Rejoice in the Lord always. I will say it again: Rejoice! Let your gentleness be evident to all. The Lord is near. Do not be anxious about anything, but in every situation, by prayer and petition, with thanksgiving, present your requests to God. And the peace of God, which transcends all understanding, will guard your hearts and your minds in Christ Jesus.

Philippians 4:4-7

04 December 2011

Getting heads, hearts and hands ready for Christmas # 1

[Much of the content of this post is a re-post from a couple of years ago,
with a few additions.]


It's December and once again I'm thinking about how prepare myself and my family for Christmas.  We are surrounded by secular commercialism and tradition.  I am more than happy to give gifts and decorate our house.  It's all part of having fun as a family and making memories together.  And at this time of the year the calendar fills with all sorts of opportunities to celebrate - Christmas, the end of the year and at least where I live, the arrival of summer.
So in the midst of all of this, how do I make sure that my head and heart are filled with Jesus and God's goodness and my hands are busy serving Him, rather than being distracted by all that is going on around me?  And how do we encourage our children to do the same?
Here are three things that I try to think about as I seek to put Jesus' birthday at the centre of all that is December.

1. Pray

Before we do anything it is good to pray - pray that our heads and hearts will be in the Right spot and that our children will truly grasp what Christmas is all about and embrace the gospel. This could be a special prayer project for December.  (Or better still, a project for November.  But it's too late for that this year!)  And it's good to pray about each of our specific endeavours we are trying, as time and energy allows, to steer our children towards the real meaning of Christmas as we plan them and put them into action.

2. Determine to out-celebrate those in the secular world

Christmas is great. Catching up with family and friends, the presents, the cards in the mail, the food, the decorations...it's all good. But for those who know and love Christ there is so much more. This is the day we celebrate that God sent His Son to earth "that whoever believes in him shall not perish but have eternal life" (John 3:16b). The presents, the tinsel and the food are great and fun (and wonderful for creating terrific memories for our children and ourselves!) but the first Christmas day was an INCREDIBLE moment in history. We have much to celebrate. Those who know and love Christ should determine to out-celebrate what the consumerist world presents as Christmas. On that very first Christmas God sent us His Son, our Lord and Saviour, Jesus Christ. That's as big as it gets.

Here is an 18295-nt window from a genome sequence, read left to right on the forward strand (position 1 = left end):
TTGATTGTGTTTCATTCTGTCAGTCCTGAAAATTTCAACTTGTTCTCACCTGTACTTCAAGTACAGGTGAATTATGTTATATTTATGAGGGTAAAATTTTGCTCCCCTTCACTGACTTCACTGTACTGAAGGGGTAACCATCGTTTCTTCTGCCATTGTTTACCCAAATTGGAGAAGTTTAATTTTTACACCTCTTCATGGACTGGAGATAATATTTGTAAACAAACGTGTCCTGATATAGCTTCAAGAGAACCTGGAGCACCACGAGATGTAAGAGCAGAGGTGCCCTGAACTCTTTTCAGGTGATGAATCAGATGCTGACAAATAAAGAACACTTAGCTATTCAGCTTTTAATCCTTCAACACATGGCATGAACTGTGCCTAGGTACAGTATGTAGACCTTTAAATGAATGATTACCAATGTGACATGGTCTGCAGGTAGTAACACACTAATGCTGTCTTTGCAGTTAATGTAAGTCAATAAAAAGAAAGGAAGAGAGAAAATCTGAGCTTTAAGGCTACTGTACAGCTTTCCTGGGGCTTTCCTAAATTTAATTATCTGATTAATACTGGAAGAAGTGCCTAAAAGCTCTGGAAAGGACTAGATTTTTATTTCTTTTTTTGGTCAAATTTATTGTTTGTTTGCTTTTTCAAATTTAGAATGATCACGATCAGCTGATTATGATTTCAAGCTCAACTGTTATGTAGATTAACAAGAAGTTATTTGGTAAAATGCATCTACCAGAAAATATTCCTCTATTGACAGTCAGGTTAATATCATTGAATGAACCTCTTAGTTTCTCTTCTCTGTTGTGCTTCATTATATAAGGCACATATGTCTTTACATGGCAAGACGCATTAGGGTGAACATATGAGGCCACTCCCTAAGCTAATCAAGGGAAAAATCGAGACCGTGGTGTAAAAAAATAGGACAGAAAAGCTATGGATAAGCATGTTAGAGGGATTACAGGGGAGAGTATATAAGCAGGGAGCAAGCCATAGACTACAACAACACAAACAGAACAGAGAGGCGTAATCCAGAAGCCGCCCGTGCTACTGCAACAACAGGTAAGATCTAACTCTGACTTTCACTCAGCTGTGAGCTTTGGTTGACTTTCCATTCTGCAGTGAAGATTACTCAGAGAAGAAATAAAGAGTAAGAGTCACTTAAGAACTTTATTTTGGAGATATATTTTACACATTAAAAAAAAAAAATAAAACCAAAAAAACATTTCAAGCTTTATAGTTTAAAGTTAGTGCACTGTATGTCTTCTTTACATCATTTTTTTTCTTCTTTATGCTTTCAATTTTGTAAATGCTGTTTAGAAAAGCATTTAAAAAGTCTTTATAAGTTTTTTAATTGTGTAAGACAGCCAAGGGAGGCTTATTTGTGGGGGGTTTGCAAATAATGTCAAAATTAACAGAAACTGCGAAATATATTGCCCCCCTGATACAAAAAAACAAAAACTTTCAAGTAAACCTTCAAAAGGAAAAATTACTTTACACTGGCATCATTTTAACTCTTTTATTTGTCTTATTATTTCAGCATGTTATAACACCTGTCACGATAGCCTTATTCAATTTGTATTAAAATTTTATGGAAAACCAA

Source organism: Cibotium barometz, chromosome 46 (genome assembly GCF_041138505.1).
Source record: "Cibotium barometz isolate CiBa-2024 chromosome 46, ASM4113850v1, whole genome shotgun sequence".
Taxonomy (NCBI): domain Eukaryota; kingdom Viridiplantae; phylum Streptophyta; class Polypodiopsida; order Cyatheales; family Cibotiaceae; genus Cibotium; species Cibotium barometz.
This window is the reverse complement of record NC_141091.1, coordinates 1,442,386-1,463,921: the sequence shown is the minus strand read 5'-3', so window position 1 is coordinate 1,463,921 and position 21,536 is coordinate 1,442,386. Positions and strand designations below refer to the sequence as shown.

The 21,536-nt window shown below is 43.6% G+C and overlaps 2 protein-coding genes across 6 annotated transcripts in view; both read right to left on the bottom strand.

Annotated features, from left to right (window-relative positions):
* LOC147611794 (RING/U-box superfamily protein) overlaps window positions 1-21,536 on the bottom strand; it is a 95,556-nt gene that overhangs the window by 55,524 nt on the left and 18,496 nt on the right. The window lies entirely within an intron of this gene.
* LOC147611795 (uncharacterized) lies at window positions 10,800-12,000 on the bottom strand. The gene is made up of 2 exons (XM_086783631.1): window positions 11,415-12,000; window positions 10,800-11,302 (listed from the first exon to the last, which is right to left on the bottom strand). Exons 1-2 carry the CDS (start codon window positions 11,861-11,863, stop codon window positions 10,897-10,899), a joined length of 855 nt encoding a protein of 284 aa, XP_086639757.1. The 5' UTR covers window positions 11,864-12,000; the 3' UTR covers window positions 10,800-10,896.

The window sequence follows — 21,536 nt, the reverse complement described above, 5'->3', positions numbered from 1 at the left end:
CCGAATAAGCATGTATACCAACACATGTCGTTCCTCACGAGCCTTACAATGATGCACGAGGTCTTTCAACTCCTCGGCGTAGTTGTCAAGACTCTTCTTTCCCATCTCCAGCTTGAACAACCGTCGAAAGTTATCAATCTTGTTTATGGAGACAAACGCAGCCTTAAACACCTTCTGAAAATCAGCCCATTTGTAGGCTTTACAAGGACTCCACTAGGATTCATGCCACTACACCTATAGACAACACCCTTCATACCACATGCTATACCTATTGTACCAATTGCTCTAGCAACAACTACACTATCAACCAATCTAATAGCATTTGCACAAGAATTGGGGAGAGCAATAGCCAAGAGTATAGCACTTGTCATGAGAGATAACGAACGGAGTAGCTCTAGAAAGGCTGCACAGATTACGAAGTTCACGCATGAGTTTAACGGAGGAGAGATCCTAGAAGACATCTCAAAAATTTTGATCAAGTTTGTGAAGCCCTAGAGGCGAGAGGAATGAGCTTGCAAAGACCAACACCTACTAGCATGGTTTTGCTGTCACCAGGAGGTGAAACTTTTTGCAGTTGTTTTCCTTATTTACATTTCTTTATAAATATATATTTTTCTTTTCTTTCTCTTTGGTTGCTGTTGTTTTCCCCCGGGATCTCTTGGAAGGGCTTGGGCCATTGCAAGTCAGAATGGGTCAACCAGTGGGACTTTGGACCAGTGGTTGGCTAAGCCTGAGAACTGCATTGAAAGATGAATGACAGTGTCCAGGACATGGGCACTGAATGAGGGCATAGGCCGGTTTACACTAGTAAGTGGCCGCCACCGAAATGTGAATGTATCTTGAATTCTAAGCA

To that end, I try to be wise in choosing which invitations to functions to accept during December. This may come as a contradiction having just said, "Head out there and out-celebrate the rest of the world!" But read on. There are plenty of Christmas parties to attend and if you dwell in the southern hemisphere, there are all those "winding up the year" events too. Not to mention the "we must catch up before Christmas" phenomenon.  I pick and choose around all of these social opportunities, trying carefully not to offend when I sometimes have to say, "Hey, December is pretty busy for us.  But January is really quiet.  Can we catch up then?" 

The bottom line is I want to save my energy - and the energy of my family - to make the best use of this gospel-laden month. Maybe I miss out on a few fun opportunities - but December is a really good month to accept invitations thoughtfully and intentionally.

3. Traditions are important

When I think of Christmas, my immediate childhood memories centre on decorating the Christmas tree and house, opening presents on Christmas morning, the food... And I remember these things because there was a tradition built up around of each of them.
So if we can develop traditions with our children that have the gospel "trapped" within them, then in years to come, when they reflect on their own childhood recollections of Christmas, they will have a recollection that is infused with Christ. If they are, we pray, still walking with the Lord, this memory will be a warm encouragement to them. If they have wandered, then this will be a gentle prompt. 

Christmas traditions infused with Christ are powerful. It is well worth spending some time thinking and praying about, planning carefully and implementing Christ-laden Christmas traditions that can occur every year with all the Christmas joy we can muster.

Tomorrow, some practicalities.

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